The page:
David Limbaugh: It pushes the limits of credulity…

Christ's tomb

It pushes the limits of credulity, to argue that the same early Christians who taught the greatest ethical system in the world, passionately proclaimed the truth of their message, and suffered and died for their faith were at the same time dishonest schemers and propagators of a great fraud. — David Limbaugh (from, Jesus on Trial: A Lawyer Affirms the Truth of the Gospel)

Source: David Limbaugh: It pushes the limits of credulity…

Love don’t KO

angry business woman with boxing gloves on a white background
I have often stated that debating is my sport. While it can be fun for strange people like me, we (Yes I am including myself in this) need to be very careful not to lose focus on what is really important here.  The goal should not be to smash our opponent’s face in with our fist till he or she is to battered and bruised to get off the floor.  It is tempting to say that some people deserve it, I personally have been battling harsh feelings toward someone who claimed she was my friend, and have been quite grumpy toward people with similar philosophies for almost a year now. It is time that I STOP IT!  Our goal should be to lead them closer to the truth, not to obliterate their face! Being mean wins no one, if Christ loved you before you were saved, you should at least try to love the person that you are debating. If you are mean, you could do more harm than good. It is possible to win the battle, but lose the war.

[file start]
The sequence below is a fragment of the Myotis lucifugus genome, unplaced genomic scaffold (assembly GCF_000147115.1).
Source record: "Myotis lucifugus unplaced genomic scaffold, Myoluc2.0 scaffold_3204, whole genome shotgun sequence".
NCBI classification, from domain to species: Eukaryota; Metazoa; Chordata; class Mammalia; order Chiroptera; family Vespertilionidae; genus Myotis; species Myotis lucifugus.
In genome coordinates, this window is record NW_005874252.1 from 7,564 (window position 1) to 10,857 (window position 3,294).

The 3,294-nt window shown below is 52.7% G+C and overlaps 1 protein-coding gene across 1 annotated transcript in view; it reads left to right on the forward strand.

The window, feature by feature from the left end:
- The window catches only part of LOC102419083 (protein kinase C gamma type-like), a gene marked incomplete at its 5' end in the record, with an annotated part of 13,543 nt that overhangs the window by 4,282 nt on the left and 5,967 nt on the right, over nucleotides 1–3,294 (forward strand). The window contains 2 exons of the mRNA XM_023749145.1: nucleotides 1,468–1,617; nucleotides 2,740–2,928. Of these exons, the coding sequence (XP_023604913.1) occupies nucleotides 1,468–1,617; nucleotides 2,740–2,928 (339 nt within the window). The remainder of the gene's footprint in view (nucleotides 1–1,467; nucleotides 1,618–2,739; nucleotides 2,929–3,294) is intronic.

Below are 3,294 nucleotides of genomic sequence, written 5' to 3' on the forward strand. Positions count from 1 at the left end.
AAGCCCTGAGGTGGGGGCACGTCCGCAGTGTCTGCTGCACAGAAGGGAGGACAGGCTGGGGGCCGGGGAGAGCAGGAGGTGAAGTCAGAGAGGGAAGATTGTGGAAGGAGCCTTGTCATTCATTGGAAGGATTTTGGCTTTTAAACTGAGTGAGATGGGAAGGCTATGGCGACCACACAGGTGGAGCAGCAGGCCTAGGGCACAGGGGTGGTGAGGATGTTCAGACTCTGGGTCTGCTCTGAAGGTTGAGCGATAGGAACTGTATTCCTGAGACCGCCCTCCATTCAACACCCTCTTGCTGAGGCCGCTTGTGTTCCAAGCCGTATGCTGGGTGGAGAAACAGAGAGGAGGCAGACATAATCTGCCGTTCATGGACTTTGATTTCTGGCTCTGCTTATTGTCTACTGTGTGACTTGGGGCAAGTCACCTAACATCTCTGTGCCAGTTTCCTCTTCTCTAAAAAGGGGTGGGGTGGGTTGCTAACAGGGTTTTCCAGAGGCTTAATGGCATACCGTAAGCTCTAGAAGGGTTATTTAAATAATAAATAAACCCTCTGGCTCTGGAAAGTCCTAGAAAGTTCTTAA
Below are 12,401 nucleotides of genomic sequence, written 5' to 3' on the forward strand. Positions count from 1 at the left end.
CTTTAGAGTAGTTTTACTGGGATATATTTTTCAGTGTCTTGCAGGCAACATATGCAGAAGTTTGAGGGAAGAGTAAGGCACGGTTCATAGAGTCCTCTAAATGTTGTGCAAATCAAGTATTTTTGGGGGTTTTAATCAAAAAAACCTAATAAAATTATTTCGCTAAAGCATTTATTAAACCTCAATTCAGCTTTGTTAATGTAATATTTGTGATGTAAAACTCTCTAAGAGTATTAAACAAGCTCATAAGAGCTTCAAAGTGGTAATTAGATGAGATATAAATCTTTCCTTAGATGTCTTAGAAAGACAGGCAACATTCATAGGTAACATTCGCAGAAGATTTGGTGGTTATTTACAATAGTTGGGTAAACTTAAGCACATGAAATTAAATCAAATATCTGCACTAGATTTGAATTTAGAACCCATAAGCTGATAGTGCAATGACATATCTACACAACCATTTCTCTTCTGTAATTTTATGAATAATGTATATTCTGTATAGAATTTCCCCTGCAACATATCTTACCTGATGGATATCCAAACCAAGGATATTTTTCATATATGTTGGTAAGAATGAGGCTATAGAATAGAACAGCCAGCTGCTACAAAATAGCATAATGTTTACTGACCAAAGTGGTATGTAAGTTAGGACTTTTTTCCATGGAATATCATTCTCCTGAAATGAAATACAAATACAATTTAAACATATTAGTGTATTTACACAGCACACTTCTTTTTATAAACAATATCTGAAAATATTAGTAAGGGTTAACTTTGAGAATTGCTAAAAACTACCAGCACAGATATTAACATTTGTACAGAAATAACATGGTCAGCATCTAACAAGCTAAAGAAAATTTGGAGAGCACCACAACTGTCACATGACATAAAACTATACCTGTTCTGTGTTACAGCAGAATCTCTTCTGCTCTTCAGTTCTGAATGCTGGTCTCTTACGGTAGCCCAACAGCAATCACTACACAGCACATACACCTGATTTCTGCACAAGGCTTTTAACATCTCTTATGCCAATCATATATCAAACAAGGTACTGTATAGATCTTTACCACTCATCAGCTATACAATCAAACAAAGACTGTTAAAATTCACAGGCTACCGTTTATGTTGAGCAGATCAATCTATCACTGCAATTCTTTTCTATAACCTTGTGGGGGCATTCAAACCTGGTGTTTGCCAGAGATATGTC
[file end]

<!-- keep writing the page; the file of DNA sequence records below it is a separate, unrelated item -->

rule18

Proverbs 16:32

 He that is slow to anger is better than the mighty; and he that ruleth his spirit than he that taketh a city.

Old Books and Vintage pocket watch
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The Muratorian fragment, dated 170 A.D., affirms 22 out of 27 New Testament books | WINTERY KNIGHT

I sometimes hear this odd objection that the books that were to be included in the Bible were not decided until the 4th century. I think it comes from some Hollywood movie, or maybe a TV show. Anyway, this post should help fix that myth. I’m going to quote from New Testament expert Dr. Michael J. Kruger from his blog. He writes: One of the key data points in any discussion of canon is something called the Muratorian fragment (also known as the Muratorian canon).  This fragment, named after its discoverer Ludovico Antonio Muratori, contains our earliest list of the books in the New Testament.  While the fragment itself dates from the 7th or 8th century, the list it contains was originally written in Greek and dates back to the end of the second century (c.180). […]What is noteworthy for our purposes here is that the Muratorian fragment affirms 22 of the 27 books of the New Testament.  These include the four Gospels, Acts, all 13 epistles of Paul, Jude, 1 John, 2 John (and possibly 3rd John), and Revelation.  This means that at a remarkably early point (end of the second century), the central core of the New Testament canon was already established and in place. Although there is still dispute about some books, that does not negate the fact that the main books we use (the gospels, Acts, the letters of Paul) are all considered to be canon by 180 A.D., much before any famous church councils ever happened. And those books were decided on because they were in widespread use and respected by everyone.